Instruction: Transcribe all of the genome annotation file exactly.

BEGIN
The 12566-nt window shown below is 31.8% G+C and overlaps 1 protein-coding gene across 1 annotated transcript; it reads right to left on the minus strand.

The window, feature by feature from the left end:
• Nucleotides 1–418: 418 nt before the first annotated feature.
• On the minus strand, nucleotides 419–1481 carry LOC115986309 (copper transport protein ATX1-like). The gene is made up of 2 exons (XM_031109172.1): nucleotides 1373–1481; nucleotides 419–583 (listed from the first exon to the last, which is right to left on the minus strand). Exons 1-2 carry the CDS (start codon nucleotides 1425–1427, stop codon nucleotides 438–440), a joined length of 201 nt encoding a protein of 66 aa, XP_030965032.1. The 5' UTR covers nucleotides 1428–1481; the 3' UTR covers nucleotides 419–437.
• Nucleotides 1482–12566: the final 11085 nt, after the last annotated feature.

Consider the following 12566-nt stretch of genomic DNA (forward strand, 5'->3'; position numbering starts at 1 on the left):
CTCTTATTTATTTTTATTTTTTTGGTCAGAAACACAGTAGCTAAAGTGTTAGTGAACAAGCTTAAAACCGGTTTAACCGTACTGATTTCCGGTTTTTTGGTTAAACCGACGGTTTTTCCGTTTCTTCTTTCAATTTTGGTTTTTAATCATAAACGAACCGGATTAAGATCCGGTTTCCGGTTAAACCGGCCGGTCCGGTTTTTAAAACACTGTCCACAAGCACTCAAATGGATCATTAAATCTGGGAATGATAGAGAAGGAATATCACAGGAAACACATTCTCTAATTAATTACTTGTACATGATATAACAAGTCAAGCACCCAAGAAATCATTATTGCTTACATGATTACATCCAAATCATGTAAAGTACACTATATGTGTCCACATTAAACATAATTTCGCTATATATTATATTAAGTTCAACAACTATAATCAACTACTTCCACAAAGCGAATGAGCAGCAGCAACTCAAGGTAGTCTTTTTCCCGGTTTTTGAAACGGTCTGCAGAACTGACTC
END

The 12566-nt window shown below is 31.8% G+C and overlaps 1 protein-coding gene across 1 annotated transcript; it reads right to left on the minus strand.

The window, feature by feature from the left end:
• Nucleotides 1–418: 418 nt before the first annotated feature.
• On the minus strand, nucleotides 419–1481 carry LOC115986309 (copper transport protein ATX1-like). The gene is made up of 2 exons (XM_031109172.1): nucleotides 1373–1481; nucleotides 419–583 (listed from the first exon to the last, which is right to left on the minus strand). Exons 1-2 carry the CDS (start codon nucleotides 1425–1427, stop codon nucleotides 438–440), a joined length of 201 nt encoding a protein of 66 aa, XP_030965032.1. The 5' UTR covers nucleotides 1428–1481; the 3' UTR covers nucleotides 419–437.
• Nucleotides 1482–12566: the final 11085 nt, after the last annotated feature.

Consider the following 12566-nt stretch of genomic DNA (forward strand, 5'->3'; position numbering starts at 1 on the left):
CTCTTATTTATTTTTATTTTTTTGGTCAGAAACACAGTAGCTAAAGTGTTAGTGAACAAGCTTAAAACCGGTTTAACCGTACTGATTTCCGGTTTTTTGGTTAAACCGACGGTTTTTCCGTTTCTTCTTTCAATTTTGGTTTTTAATCATAAACGAACCGGATTAAGATCCGGTTTCCGGTTAAACCGGCCGGTCCGGTTTTTAAAACACTGTCCACAAGCACTCAAATGGATCATTAAATCTGGGAATGATAGAGAAGGAATATCACAGGAAACACATTCTCTAATTAATTACTTGTACATGATATAACAAGTCAAGCACCCAAGAAATCATTATTGCTTACATGATTACATCCAAATCATGTAAAGTACACTATATGTGTCCACATTAAACATAATTTCGCTATATATTATATTAAGTTCAACAACTATAATCAACTACTTCCACAAAGCGAATGAGCAGCAGCAACTCAAGGTAGTCTTTTTCCCGGTTTTTGAAACGGTCTGCAGAACTGACTC